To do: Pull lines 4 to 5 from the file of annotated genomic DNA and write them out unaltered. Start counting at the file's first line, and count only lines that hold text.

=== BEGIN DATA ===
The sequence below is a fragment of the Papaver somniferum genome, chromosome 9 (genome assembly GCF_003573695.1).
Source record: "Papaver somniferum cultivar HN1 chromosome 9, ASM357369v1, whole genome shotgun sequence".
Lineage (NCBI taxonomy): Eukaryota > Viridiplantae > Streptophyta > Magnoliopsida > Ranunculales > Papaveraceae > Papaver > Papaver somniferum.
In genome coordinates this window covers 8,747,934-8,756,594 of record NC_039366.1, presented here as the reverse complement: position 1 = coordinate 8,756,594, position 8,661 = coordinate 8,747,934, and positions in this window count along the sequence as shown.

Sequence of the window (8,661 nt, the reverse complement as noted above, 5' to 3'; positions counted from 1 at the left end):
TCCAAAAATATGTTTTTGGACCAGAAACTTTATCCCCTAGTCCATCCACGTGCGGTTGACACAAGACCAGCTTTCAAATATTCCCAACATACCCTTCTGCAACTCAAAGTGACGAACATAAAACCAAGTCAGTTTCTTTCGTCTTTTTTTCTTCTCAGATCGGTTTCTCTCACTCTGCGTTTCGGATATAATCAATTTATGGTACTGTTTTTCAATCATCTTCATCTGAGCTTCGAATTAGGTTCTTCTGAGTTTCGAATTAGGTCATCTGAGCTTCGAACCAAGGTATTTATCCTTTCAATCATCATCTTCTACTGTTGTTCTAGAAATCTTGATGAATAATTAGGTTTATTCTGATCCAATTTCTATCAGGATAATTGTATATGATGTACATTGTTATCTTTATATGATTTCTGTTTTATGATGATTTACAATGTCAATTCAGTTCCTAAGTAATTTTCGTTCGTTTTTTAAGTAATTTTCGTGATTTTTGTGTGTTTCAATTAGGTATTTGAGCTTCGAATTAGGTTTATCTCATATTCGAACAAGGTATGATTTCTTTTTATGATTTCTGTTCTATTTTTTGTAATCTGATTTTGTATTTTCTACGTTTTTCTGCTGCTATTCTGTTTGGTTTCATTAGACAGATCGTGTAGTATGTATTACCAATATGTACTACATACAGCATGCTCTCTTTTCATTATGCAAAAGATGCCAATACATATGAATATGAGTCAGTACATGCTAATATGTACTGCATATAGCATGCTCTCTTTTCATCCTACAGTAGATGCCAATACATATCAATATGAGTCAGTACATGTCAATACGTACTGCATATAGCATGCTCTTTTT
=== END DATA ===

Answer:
In genome coordinates this window covers 8,747,934-8,756,594 of record NC_039366.1, presented here as the reverse complement: position 1 = coordinate 8,756,594, position 8,661 = coordinate 8,747,934, and positions in this window count along the sequence as shown.

Sequence of the window (8,661 nt, the reverse complement as noted above, 5' to 3'; positions counted from 1 at the left end):